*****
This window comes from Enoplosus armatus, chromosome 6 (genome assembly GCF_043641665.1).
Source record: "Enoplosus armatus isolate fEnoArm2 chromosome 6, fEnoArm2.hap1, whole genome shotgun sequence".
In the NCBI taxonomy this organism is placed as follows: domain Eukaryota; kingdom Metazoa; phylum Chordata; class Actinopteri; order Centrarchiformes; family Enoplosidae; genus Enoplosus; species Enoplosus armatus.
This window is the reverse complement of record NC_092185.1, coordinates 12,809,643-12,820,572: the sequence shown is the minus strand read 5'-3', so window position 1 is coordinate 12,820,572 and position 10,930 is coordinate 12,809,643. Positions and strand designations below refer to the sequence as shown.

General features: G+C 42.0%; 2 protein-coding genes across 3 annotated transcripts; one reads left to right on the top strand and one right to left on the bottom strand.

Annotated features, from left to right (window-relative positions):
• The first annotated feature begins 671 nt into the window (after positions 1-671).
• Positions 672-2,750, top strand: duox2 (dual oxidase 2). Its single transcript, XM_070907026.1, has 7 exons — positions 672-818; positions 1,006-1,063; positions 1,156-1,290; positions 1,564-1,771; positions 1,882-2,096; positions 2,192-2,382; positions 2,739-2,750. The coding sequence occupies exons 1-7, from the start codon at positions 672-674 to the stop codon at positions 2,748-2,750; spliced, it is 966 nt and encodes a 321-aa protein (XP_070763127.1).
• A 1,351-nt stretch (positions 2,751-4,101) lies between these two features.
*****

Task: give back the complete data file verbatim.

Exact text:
This window comes from Enoplosus armatus, chromosome 6 (genome assembly GCF_043641665.1).
Source record: "Enoplosus armatus isolate fEnoArm2 chromosome 6, fEnoArm2.hap1, whole genome shotgun sequence".
In the NCBI taxonomy this organism is placed as follows: domain Eukaryota; kingdom Metazoa; phylum Chordata; class Actinopteri; order Centrarchiformes; family Enoplosidae; genus Enoplosus; species Enoplosus armatus.
This window is the reverse complement of record NC_092185.1, coordinates 12,809,643-12,820,572: the sequence shown is the minus strand read 5'-3', so window position 1 is coordinate 12,820,572 and position 10,930 is coordinate 12,809,643. Positions and strand designations below refer to the sequence as shown.

General features: G+C 42.0%; 2 protein-coding genes across 3 annotated transcripts; one reads left to right on the top strand and one right to left on the bottom strand.

Annotated features, from left to right (window-relative positions):
• The first annotated feature begins 671 nt into the window (after positions 1-671).
• Positions 672-2,750, top strand: duox2 (dual oxidase 2). Its single transcript, XM_070907026.1, has 7 exons — positions 672-818; positions 1,006-1,063; positions 1,156-1,290; positions 1,564-1,771; positions 1,882-2,096; positions 2,192-2,382; positions 2,739-2,750. The coding sequence occupies exons 1-7, from the start codon at positions 672-674 to the stop codon at positions 2,748-2,750; spliced, it is 966 nt and encodes a 321-aa protein (XP_070763127.1).
• A 1,351-nt stretch (positions 2,751-4,101) lies between these two features.